DEREK and the DOMINOS – ” Layla And Other Assorted Love Songs ” 50th Anniversary Set

Posted: November 10, 2020 in MUSIC
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Derek and The Dominos‘ 1970 album “Layla and Other Assorted Love Songs” is being reissued for its 50th Anniversary as a deluxe 4LP vinyl set and across two CDs.

The original album has been half-speed mastered by Miles Showell at Abbey Road Studios and, being a double, is pressed on two LPs. Two further records of bonus material (not half-speed mastered) make up this 4LP deluxe box set.

Layla and Other Assorted Love Songs was celebrated back in 2011 with a deluxe, cross-format box set that featured the remastered original album (on CD, vinyl and in a 5.1 surround mix on DVD), 1973’s In Concert, and a disc of 13 bonus tracks, including new mixes of outtakes from the supergroup’s unfinished second album and a live set from The Johnny Cash Show. This new box strips things back somewhat, offering the half-speed mastered album and the 13 bonus cuts across four LPs along with the 12″ x 12″ book from the 40th anniversary set and a certificate of authenticity.  (The 2CD 40th anniversary edition will also go back into print as well, ostensibly for the 50th anniversary.) Alongside this is a further 2LPs of bonus material some of which has previously been unreleased on vinyl. All the bonus material across all of LP3 & LP4 is mastered normally (so is not half-speed mastered).

Layla was the end result of four members of Delaney & Bonnie Bramlett’s touring group – guitarist Eric Clapton (already well-known for work with Blind Faith, The Beatles and many more), singer Bobby Whitlock, bassist Carl Radle and drummer Jim Gordon – coming together for a brief but fruitful series of sessions. (Their earliest session produced the briefly issued single “Tell the Truth,” produced by Phil Spector and featuring guitar work from Dave Mason and George Harrison.) The Layla sessions also featured scintillating guitar contributions from Duane Allman. Despite the album’s pedigree, the album never performed to expectations, and tragedy followed the group: Allman was killed in a motorcycle crash in 1971, Radle died in 1980 after years of drug abuse, and Gordon remains institutionalized after killing his mother during a schizophrenic episode in 1983.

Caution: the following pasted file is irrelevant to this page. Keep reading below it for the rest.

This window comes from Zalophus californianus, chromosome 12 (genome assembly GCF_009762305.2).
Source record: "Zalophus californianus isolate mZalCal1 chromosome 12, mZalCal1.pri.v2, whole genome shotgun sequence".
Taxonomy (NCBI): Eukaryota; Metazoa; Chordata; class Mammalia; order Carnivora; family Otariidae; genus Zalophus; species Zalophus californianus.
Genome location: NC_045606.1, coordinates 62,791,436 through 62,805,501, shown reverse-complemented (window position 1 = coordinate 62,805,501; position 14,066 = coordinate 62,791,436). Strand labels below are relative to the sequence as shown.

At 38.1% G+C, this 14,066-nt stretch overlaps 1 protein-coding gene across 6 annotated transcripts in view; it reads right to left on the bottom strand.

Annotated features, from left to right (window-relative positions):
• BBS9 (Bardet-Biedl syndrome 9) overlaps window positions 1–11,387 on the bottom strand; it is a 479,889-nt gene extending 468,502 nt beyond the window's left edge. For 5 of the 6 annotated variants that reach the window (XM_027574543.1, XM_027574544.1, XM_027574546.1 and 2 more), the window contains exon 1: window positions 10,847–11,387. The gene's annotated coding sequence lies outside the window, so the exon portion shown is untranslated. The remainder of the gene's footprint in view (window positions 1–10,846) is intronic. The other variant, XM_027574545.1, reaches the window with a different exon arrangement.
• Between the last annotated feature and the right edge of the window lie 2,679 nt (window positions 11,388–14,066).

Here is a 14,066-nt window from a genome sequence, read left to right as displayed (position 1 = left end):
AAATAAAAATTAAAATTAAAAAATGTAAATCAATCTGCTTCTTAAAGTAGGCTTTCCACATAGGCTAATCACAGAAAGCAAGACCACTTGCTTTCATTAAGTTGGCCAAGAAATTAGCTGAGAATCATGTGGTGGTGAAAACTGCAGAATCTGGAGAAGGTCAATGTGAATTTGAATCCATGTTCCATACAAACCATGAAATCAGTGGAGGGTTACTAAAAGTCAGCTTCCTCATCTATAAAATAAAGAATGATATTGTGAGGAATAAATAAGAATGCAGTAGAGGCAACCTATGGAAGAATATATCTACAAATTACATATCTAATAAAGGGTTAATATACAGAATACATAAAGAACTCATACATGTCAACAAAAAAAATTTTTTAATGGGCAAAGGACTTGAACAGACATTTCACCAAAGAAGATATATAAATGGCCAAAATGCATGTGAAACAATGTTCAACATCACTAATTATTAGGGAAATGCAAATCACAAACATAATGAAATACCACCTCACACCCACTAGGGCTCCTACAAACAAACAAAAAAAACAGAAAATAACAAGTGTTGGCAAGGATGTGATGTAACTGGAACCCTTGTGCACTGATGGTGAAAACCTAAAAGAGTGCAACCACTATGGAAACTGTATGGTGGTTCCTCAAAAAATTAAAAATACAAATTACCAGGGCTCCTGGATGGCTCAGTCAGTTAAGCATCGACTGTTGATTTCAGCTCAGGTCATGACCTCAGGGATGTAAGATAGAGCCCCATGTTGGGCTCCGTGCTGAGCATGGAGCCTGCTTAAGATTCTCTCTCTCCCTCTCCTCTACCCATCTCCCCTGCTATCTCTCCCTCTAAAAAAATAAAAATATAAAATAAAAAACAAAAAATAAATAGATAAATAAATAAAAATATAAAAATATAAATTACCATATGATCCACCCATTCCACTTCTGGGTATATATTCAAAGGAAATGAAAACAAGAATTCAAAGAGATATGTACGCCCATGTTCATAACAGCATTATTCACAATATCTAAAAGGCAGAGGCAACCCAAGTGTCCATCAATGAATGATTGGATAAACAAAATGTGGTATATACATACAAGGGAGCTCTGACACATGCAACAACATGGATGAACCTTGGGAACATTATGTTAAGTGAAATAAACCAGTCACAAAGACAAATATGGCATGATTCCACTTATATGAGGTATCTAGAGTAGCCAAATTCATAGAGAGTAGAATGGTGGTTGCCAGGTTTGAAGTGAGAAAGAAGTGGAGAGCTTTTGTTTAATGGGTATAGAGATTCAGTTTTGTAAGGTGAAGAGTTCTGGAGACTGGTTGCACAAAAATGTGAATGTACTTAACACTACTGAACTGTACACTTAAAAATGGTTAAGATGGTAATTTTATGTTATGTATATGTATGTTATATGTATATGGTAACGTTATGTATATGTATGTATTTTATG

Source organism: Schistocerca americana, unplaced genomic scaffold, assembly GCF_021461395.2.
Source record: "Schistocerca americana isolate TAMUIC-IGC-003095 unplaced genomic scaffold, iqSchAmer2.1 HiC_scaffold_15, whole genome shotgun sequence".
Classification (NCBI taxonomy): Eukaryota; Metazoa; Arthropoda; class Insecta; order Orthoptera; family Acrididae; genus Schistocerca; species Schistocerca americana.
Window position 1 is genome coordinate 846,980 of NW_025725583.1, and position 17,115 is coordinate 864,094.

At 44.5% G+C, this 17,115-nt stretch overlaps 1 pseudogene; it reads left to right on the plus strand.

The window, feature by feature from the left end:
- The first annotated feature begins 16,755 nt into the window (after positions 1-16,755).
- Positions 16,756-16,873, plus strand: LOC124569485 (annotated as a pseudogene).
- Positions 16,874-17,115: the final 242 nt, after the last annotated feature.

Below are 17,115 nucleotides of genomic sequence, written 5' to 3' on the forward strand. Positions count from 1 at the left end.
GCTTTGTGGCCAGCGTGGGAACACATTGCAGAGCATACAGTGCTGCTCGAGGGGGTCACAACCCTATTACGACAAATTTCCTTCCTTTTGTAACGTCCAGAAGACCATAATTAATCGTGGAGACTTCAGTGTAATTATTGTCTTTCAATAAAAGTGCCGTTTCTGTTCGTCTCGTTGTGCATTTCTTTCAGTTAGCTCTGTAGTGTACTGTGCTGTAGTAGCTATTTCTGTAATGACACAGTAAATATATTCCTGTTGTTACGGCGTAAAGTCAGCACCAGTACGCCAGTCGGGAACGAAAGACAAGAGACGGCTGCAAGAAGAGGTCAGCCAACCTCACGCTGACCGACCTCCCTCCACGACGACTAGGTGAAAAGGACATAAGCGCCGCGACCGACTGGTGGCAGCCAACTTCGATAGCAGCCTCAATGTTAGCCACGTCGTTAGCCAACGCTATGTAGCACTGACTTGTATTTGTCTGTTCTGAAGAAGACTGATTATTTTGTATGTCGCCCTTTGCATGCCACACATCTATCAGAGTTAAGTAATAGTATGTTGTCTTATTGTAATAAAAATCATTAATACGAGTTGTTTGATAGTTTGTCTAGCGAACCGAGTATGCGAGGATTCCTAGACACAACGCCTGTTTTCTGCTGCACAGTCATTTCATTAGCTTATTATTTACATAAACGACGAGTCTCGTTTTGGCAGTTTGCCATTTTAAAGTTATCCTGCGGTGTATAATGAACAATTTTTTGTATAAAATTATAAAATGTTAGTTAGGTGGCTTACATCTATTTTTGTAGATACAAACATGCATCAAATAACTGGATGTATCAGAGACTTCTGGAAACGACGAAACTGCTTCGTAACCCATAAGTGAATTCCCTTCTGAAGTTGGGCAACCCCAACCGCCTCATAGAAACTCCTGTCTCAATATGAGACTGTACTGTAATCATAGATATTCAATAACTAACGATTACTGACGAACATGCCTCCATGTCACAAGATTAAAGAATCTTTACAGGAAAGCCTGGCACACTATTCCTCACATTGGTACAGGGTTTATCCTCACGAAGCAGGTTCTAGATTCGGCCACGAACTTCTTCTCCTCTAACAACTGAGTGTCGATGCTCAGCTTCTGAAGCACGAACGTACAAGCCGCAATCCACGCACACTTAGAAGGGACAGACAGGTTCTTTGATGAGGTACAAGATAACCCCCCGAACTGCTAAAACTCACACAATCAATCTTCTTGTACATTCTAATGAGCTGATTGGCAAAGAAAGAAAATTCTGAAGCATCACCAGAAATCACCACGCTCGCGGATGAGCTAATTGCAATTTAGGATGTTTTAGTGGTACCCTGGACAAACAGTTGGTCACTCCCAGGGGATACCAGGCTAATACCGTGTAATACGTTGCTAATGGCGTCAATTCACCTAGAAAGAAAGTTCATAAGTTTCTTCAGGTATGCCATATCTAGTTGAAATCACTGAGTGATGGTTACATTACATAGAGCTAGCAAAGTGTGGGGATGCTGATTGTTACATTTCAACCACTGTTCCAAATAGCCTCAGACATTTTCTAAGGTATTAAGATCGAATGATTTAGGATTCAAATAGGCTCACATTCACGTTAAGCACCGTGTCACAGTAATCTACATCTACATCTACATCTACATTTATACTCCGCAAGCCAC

But gradually, Layla‘s title track took hold as one of Clapton’s crowning achievements: written about his insatiable infatuation with Harrison’s wife Pattie Boyd (who indeed had a decade-long marriage with the guitarist after divorcing the Beatle), “Layla” became a Top 10 hit on both sides of the Atlantic in 1972; in 1990, its Gordon-led piano outro scored a pivotal scene in Martin Scorsese’s Goodfellas – and three years later, a striking acoustic performance for MTV’s Unplugged won a Grammy Award.

“That thing was like lightning in a bottle,” begins Bobby Whitlock talking about his short-lived band time with Eric Clapton, Derek and the Dominos. “We did one club tour, we did one photo session, then we did a tour of a bit larger venues. Then we did one studio album in Miami. We did one American tour. Then we did one failed attempt at a second album.” And all within about a year’s time in 1970.

So in this case, the oft-overused flash of lightning description is right on the money. And Whitlock was a key part of the kinetic energy behind what’s considered a genuine landmark in not just Clapton’s career but the entire classic rock genre: the 1970 album Layla and Other Assorted Love Songs, co-writing six of the double album’s 10 original songs, and bringing his soul-soaked Deep South keyboard skills to the musical mix, taking the vocal lead on two tracks and doubling/trading off with Clapton throughout the rest of the album.